Kinda like the police figuring you're guilty before a crime has even been committed. An a priori statement about whether or not you're going to hell 'cause you don't know the Lord before they even got to you to tell you the "good news."

Up front, this is the same game as a mullah saying that all infidels will burn in hell, even those who have, for reasons beyond belief by today's communications systems & the level of political & social activism, never heard of Islam.
     "You will all be punished!"
     And that's it. No more & no less.
     You don't know Jesus? Well, it's to hell with you, Jasper! Ain't nobody gets away without knowin' about the Lord God Jehovah and the Salvation of the Blood & Christ!

At which point we get to the point where I'm remembering a cartoon that somebody sent me once. Bunch of post-neanderthals sittin' around the fire, talking about who does what in the universe. Talkin' about belief, god, goddesses, moon & sun, all that.
     One of the cave men says something like "Well, that settles it. Glogh doesn't believe in the wind spirit so we'll smash his head in with a rock."
     The only difference between this and that, between the dictates of the RC church pursuant to the condition of "grace" enjoyed by non-Christians & the retribution promised by the divine lover upon those who are non-Christian, is the fact that it's a cartoon, one, and it's supposed to be a joke, two.
     Yeah, a joke: smash his head in with a rock 'cause he don't know Jesus. Praise!
     On the joke side, such a cartoon, were it to say Allah instead of the wind spirit, would be cause for a world-wide pillage & plunder fest from Muslims. Not to mention the fact that it says a lot about how seriously we take religion, in as much as we (gringos) can put a joke like that in a magazine and get away with it.
     Also on the joke side is the fact that religion itself is indeed a joke.
     As in: I can't believe it. You gotta be kiddin' me!
     And yet so many do believe, a condition that leads me to doubt seriously that any of us humans would be able to survive a big rock from space or an appropriately mutated germ. We'd be so caught up in killin' each other off from lack of faith that the killin' off done by the impactor or germ would be pretty much inconsequential and moot, deaths & body counts and all.
     'Cause you can damn sure betcha that the impactor or the germ would be ascribed to satanic forces acting against the loving nature of the god who wants money or would be the work of the divine hand to show us how we're gonna suffer without all that grace flowin' out over us like something you don't wanna know what I'm thinkin' about.

Monday, April 27, 2009

Sleeping Through Dead Girlfriend Music

There's a pile of music that came out and went straight into my brain about the time I joined the USN back in '68. Most of it's the stuff I'd been listening to with other hippie types, music that had so much meaning to me then but which I today realize was, for the most part, vacuous.
     Some of the music, upon hearing it today, reminds me of the girls I knew back then, the women I knew back then, when I was a sniveling little shit more interested in getting laid than in getting to know someone well enough to really care about them. Some of the women that this music reminds me of, well, some of 'em is dead. Some of 'em just disappeared into the void of time and have since turned up in the SSDI, deceased as incredibly wrong ages. Or dying from truly incredibly unbelievable diseases.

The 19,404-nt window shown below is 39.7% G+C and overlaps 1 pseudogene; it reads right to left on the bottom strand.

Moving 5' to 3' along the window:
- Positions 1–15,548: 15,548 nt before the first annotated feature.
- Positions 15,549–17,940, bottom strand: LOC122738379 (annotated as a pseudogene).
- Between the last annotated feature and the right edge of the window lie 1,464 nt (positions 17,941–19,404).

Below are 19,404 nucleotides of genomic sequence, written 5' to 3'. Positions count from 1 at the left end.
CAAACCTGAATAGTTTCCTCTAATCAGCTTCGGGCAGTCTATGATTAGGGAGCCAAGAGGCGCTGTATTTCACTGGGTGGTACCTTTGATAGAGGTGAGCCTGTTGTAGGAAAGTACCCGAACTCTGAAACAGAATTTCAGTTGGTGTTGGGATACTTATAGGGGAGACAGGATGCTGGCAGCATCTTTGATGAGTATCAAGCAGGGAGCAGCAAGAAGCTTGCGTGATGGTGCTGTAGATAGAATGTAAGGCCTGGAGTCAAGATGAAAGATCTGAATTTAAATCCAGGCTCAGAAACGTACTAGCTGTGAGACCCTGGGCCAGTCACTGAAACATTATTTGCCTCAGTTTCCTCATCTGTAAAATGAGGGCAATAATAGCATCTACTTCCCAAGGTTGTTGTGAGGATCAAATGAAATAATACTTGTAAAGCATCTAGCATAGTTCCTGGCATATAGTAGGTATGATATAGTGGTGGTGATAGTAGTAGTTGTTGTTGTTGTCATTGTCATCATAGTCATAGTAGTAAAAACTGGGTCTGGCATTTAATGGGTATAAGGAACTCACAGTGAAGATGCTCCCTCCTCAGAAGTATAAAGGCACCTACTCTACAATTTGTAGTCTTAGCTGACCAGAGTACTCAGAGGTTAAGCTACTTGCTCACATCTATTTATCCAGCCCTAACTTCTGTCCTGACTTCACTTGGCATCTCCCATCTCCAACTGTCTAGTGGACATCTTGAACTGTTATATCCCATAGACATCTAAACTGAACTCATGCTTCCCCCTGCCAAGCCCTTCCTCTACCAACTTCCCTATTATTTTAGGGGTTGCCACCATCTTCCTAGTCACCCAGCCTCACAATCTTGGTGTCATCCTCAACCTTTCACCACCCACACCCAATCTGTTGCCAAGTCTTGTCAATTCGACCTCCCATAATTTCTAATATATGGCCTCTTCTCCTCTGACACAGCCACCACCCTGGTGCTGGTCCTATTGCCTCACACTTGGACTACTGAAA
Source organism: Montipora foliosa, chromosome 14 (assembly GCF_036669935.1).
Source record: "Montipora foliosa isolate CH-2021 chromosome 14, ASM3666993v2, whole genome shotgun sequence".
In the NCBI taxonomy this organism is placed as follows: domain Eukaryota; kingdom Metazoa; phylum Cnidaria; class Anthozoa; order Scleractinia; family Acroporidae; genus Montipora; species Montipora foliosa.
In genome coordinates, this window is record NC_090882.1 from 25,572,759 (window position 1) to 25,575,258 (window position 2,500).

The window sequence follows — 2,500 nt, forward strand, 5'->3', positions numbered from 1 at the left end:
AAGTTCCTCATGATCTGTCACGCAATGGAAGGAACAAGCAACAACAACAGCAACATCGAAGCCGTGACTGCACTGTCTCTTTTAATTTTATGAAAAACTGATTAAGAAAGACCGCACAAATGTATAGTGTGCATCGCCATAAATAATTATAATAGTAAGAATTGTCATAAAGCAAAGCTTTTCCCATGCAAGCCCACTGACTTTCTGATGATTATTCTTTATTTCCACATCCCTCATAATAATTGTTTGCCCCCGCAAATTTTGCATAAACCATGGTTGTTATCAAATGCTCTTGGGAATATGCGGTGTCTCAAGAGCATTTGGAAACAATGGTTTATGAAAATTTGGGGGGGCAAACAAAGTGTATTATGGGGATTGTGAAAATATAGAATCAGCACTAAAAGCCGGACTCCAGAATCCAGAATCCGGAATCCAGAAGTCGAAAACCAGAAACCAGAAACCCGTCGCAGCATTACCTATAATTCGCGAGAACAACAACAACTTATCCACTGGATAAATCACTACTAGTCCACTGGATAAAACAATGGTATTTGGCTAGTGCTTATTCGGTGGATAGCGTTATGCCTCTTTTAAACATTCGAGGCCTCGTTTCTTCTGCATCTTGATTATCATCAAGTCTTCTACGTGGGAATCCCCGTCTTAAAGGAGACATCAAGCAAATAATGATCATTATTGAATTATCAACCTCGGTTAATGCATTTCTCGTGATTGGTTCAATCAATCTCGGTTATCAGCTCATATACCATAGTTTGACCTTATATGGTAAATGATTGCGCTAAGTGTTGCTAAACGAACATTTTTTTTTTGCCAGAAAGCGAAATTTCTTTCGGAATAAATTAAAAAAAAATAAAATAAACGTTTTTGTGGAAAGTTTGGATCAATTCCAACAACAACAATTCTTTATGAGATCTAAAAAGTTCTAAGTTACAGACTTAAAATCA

One died from the effects of AIDS and liver failure brought on by hepatitis (which she contracted long after I knew her). Another died of unknown causes back in the 90s at age 47. When I was 47 and still no less of a kid then than I was when I first met her. On and on like that, one woman dead here, another dead there.
     And the music?
     Well, when I hear some of the stuff from that time & place in my life, it reminds me often enough of the dead women or the woman I just met & passed on. I call that music just what it is to me: "Dead Girlfriend Music."
     Some of it's so bitterly unlistenable to me now that I would rather turn off the radio or box of whatever's playing it and move on to the next cognitive distraction.
     But some of it, well, it plays a longer role. It makes me remember then and think of now and how much I never heard those words or thought of that song or even listened to the notes with enough sense to realize how much those songs were part of me even then.
     Like it maybe Dead Girlfriend Music but it's also music that reminds me of the peregrinations of mind that I took in the process of losing my faith in faith.

One song in particular is James Taylor's Sweet Baby James, a bit that I remember listening to while thinking of Kathy Alexander as the wind went through what was left of my hair in Navy boot camp. I was there 'cause I didn't want to get drafted and I had the sense at that moment that my life was gone out of my control.
     As if I'd ever had any control of it in the first place, but that's another story.
     Something about that song – probably because it was popular to some of my old friends back in the barrio – made me think of how much I wanted to be with Kathy as opposed to standing on the asphalt "grinder" with a pile of other recruits, learning the dance steps to a routine some ten weeks into our collective futures.
     Now the song in question has some topical referents that I just plain didn't get or heard as somehow homey. The bit about it being a song about a "young cowboy" on the range, "his horse & his saddle his only companion" were only tags to me in remembering my earlier but none less immature at the moment involvement in the daydream of what I had learned from television westerns. Gunsmoke, the Sugarfoot and Cheyenne tv shows were some kind of romanticism thing for the "Old West" that my father said never really existed as they showed it on tv. Didn't stop me from believing that it really was that way or that guns were dangerous in the hands of your range-wandering sociopaths.